Strategies for Success, offered by WorkSource and state agencies, will teach valuable life skills in a six-week course to help those below the poverty line, the homeless, returning veterans and the long-term jobless.

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It’s popular at this time of year for many people – including job seekers – to consider the lives of those less fortunate than ourselves. As hard as it may be for the average person to find satisfying work, imagine how exponentially worse the task would be if you didn’t know where your next meal was coming, didn’t speak the language or had no roof over your head. For those living in such dire circumstances, a job can seem like an impossible dream.

A program being offered through Washington WorkSource, however, is trying to change all that. The new three-year pilot project, called Strategies for Success, aims to ease the transition from poverty to self-sufficiency through a series of classes that teach important life skills. Offered in King, Pierce, Spokane and Yakima counties, the program is targeted at such at-risk populations as the homeless, those new to the English language, the long-term unemployed, veterans returning to civilian life and non-custodial parents.

The program is more intensive that what WorkSource offers for regular job seekers. Those who enroll in Strategies for Success must attend classes for at least 16 hours a week over a period of six weeks, for a total of 96 hours of instruction. Under the course’s guidelines, most of the classes will be with live instructors; no more than 30 percent of the class hours can involve online instruction or homework-based activities.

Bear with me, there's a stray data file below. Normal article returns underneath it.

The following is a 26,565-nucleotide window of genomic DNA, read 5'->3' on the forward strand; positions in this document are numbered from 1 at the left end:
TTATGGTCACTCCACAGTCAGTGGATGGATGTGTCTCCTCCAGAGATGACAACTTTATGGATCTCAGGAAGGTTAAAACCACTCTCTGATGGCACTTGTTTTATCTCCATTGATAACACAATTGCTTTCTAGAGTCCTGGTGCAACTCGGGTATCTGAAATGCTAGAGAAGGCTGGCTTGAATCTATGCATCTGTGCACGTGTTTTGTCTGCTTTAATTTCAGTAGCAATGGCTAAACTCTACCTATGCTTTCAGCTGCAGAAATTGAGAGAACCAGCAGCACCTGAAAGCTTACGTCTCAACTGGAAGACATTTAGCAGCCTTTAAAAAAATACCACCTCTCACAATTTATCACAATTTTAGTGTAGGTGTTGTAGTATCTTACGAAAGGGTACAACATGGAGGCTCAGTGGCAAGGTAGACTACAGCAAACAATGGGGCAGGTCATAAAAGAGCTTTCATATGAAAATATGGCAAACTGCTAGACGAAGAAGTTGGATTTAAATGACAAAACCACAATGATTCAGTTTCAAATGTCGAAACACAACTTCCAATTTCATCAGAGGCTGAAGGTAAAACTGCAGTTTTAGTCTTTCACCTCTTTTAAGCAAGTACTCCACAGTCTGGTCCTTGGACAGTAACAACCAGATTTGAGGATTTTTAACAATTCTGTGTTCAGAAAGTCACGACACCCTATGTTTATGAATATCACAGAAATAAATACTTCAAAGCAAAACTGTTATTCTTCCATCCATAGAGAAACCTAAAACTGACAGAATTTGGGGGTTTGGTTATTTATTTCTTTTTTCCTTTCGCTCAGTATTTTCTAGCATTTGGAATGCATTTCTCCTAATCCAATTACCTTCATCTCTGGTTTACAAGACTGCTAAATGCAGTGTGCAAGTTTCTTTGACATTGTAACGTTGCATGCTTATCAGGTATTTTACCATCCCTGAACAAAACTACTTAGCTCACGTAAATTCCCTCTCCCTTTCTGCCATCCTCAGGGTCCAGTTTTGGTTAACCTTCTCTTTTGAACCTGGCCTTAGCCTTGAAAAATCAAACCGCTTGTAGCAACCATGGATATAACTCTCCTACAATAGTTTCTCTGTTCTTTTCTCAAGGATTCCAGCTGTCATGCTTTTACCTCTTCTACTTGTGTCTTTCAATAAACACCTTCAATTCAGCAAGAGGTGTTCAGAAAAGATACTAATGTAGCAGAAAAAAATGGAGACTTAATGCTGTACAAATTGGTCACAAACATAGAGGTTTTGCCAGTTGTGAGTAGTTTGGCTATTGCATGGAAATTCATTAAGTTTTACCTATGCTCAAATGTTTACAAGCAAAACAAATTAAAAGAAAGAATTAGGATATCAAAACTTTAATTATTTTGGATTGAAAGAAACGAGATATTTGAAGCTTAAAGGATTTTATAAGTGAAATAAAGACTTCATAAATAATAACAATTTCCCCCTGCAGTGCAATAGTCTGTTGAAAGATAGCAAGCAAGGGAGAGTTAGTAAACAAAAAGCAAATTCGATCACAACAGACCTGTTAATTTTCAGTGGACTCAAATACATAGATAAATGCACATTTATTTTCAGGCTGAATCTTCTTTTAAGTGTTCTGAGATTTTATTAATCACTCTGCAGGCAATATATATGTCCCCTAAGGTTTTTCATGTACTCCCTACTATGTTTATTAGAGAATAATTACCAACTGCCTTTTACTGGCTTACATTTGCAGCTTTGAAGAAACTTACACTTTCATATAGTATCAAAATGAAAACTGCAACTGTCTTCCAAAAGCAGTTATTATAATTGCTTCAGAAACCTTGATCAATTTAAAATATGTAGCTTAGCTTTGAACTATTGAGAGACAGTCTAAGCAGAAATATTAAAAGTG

Skills that will be discussed in the coursework include balancing work and life, managing stress, enhancing communication, building self-esteem, balancing a budget, promoting health, choosing appropriate work attire, resolving conflicts, adopting good work habits and teambuilding.

According to WorkSource, the program, which launched this fall, could help about 3,500 low-income people across Washington state dramatically improve their chances of stabilizing their lives with steady employment. “These classes have never been offered through WorkSource, and we’re excited to help financially strapped individuals on their path to securing jobs they need to support themselves and their families,” said Dale Peinecke, commissioner of the state’s Employment Security Department.

Strategies for Success is offered as a component of the Resources to Initiate Successful Employment (RISE) program, which is administered by the state Department of Social and Health Services (DSHS) and funded through a $22 million federal grant. RISE also offers case management services and work-based learning to food assistance recipients.

Most important, the Strategies for Success classes are also designed to give participants the opportunity to engage directly with certain employers and colleges. DSHS contracts with community and technical colleges and community-based organizations to provide referrals for qualified individuals to WorkSource. Also, the state’s Workforce Development Councils have developed employer relationships with various RISE participants to offer mentoring services, job-shadowing activities, on-the-job training programs and, in some cases, internships.

For more information on the program, or if you want to volunteer to help, please visit the DSHS Strategies for Success page.

Randy Woods is a writer and editor in the Puget Sound business publishing arena and a veteran of the local job-search scene. Email him at